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ARS Home » Northeast Area » Beltsville, Maryland (BHNRC) » Beltsville Human Nutrition Research Center » Food Components and Health Laboratory » Research » Publications at this Location » Publication #143828


item Judd, Joseph
item Baer, David
item Clevidence, Beverly
item Paul, David
item Edwards, Alison

Submitted to: Journal of Nutrition
Publication Type: Peer Reviewed Journal
Publication Acceptance Date: 2/21/2003
Publication Date: 10/1/2003
Citation: Davies, M.J., Judd, J.T., Baer, D.J., Clevidence, B.A., Paul, D.R., Edwards, A.J., Chen, S.C., Wiseman, S.A., Muesing, R.A. 2003. Black tea consumption reduces total and low density lipoprotein cholesterol in mildly hypercholesterolemic adults. Journal of Nutrition.

Interpretive Summary: Black tea is a major source of the flavonoid class of phytonutrients in Western diets. High intakes of these phytonutrients are thought to have very beneficial effects on health including reduced risk for cardiovascular disease. The mechanisms responsible of these effects on health remain under investigation. Two possible mechanisms were investigated in a controlled feeding study of black tea performed at the Beltsville Human Nutrition Research Center with 15 men and women. Tea phytonutrients are known to have antioxidant properties, which could reduce risk factors for cardiovascular disease. Most of these properties have been demonstrated on biological materials such as plasma, removed from the body for testing, i.e., ex vivo measurements. Measurement of a variety of parameters for oxidative stress and oxidative status failed to show any effect of black tea consumption on parameters that could be considered as in vivo indicators. However, tea consumption did lower blood concentrations of low density lipoprotein cholesterol by about 10%. This significant lowering of LDL, a major CVD risk factor, could account for all or part of the reduction in this disease seen in other studies. This was the first demonstration of cholesterol lowering effects of black tea in a controlled, clinical investigation. These results should be of interest to nutritionist, health professionals, and to the general public interested in defining a healthy diet especially as related to heart disease.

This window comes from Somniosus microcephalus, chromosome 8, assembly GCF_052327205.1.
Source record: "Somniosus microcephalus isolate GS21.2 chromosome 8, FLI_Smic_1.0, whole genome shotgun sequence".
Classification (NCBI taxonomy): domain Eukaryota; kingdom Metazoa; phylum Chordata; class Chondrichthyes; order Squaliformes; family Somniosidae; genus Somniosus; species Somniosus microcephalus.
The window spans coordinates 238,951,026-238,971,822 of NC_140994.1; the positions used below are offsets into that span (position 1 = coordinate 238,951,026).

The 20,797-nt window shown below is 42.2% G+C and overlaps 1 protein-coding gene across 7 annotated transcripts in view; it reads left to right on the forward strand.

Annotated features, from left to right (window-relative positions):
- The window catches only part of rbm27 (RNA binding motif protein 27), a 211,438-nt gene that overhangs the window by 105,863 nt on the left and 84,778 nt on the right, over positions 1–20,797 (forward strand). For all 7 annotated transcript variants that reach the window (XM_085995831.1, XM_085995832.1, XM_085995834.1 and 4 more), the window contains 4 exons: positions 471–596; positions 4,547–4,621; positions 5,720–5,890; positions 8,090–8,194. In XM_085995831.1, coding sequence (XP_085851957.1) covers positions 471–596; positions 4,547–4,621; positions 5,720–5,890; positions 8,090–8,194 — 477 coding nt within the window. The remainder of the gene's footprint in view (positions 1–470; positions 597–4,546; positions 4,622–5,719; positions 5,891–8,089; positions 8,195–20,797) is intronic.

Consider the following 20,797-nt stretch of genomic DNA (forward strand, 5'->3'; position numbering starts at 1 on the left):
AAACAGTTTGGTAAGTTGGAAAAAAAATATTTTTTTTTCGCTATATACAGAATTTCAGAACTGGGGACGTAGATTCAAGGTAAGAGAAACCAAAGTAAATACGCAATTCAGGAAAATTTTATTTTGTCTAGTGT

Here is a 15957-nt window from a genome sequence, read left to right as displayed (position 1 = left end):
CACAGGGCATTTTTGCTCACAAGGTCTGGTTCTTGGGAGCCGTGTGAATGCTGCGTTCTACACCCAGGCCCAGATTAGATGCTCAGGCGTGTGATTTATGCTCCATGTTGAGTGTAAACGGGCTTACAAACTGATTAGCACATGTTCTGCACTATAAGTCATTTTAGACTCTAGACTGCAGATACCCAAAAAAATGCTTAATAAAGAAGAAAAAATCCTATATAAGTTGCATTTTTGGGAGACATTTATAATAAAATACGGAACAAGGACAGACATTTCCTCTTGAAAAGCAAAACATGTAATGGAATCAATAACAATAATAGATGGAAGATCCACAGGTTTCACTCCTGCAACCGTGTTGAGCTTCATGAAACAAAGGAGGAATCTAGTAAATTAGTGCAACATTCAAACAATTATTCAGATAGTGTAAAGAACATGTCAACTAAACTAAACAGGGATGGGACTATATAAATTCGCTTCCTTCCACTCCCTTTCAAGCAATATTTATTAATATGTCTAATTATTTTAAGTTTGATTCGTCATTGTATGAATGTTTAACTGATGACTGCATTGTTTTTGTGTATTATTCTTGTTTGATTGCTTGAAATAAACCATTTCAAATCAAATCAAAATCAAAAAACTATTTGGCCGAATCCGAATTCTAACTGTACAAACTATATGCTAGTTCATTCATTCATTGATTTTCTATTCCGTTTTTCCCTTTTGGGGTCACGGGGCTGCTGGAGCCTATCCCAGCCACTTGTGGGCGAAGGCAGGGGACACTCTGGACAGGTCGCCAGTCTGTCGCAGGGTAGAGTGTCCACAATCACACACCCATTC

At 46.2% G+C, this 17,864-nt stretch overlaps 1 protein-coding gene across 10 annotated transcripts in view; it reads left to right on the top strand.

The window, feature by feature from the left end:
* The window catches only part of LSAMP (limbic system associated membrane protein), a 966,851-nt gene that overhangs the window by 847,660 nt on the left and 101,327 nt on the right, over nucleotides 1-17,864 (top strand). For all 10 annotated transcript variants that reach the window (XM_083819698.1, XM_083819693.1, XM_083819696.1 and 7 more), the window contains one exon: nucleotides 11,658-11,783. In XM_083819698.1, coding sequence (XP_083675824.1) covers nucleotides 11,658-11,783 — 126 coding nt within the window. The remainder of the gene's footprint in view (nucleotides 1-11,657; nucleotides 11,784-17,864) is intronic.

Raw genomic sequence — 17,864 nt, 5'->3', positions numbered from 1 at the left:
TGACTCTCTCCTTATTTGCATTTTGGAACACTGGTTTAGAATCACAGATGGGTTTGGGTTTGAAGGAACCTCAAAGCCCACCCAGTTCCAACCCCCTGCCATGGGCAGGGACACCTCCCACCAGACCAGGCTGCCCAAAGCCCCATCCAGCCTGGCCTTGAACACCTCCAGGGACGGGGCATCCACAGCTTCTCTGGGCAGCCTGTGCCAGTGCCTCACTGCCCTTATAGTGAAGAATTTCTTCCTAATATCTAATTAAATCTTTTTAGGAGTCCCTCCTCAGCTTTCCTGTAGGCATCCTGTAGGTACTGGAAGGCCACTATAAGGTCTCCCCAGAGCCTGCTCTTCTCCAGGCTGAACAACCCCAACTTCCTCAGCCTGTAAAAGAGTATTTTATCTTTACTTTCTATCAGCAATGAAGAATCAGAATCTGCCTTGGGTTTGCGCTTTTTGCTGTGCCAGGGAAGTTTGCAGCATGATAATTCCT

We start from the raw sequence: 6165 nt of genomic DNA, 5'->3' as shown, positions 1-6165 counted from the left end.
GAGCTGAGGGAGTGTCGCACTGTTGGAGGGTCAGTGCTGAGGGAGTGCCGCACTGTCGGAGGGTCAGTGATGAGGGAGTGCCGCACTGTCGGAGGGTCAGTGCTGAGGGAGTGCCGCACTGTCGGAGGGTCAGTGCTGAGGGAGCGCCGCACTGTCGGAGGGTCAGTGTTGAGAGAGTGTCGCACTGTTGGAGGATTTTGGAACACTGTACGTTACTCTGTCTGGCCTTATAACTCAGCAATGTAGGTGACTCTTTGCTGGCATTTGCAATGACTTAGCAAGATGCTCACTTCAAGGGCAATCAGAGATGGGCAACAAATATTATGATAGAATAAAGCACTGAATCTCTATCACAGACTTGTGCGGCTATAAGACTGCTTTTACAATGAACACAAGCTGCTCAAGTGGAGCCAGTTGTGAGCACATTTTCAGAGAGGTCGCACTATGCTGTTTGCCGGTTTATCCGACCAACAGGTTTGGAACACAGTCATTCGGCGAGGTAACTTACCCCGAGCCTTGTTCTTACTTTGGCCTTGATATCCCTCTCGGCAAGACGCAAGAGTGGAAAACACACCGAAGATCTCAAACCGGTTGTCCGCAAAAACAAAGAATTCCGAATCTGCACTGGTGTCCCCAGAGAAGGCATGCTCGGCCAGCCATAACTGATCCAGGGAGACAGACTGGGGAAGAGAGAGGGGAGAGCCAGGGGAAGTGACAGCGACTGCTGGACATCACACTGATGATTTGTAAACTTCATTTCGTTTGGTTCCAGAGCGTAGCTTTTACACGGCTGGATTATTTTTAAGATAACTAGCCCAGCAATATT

Technical Abstract: Background: Several epidemiological studies have found that green and black tea consumption are associated with reduced risk of coronary heart disease. Experimental studies designed to show that tea consumption affects in vivo markers of oxidative stress or blood cholesterol concentration, two major indicators of risk for CHD, have been mostly unsuccessful. However, in these studies the background diets were free-living diets, and were not carefully controlled for other foods or nutrients known to affect these risk factors. Objective: We assessed the effects of black tea consumption on blood lipid and lipoprotein concentrations in mildly hypercholesterolemic adults. The tea and other treatment beverages were included in a carefully controlled, weight-maintaining, prudent diet, moderately low in lipids, saturated fatty acids, and cholesterol. Design: Five servings per day of black tea were compared with a placebo beverage in a blinded, randomized crossover study where 7 men and 8 postmenopausal women consumed a controlled diet for 3 weeks per treatment at the Beltsville Human Nutrition Center's human studies facility. The placebo was prepared to match the tea in color and taste and contained no caffeine. In a third study period, caffeine was added to the placebo in an amount similar to that in the tea. Plasma lipids and lipoproteins were determined at the start and end of each study period. Plasma oxidized LDL, F2-isoprostanes, and urinary 8-hydroxy 2-deoxy d-guanosine were determined as indicators of oxidative stress. Plasma antioxidant status was estimated ex vivo by ferric ion reducing capacity, and by thiobarbituric acid reactive substances in the plasma LDL fraction which was isolated by ultracentrifugation. Results: Five servings per day of black tea reduced total cholesterol 6.5%, LDL cholesterol 11.1%, apolipoprotein B 5%, and lipoprotein(a) (Lp(a))16.4% compared to the placebo with added caffeine. Compared to the placebo without added caffeine, total cholesterol was reduced 3.8%, LDL cholesterol was reduced 7.5% while apolipoprotein B and Lp(a) were unchanged. HDL cholesterol, apolipoprotein A-I, and triglycerides were not affected by tea consumption. None of the markers of oxidative stress or oxidant status were affected by tea consumption compared to either placebo. Conclusion: The inclusion of black tea as part of a prudent diet moderately low in fat, cholesterol, and saturated fatty acids reduces total and LDL cholesterol by significant amounts and may, therefore, reduce the risk of CHD. Tea consumption had no effect on HDL cholesterol or apolipoprotein A-I. Tea consumption did not affect antioxidant status under the conditions of this study.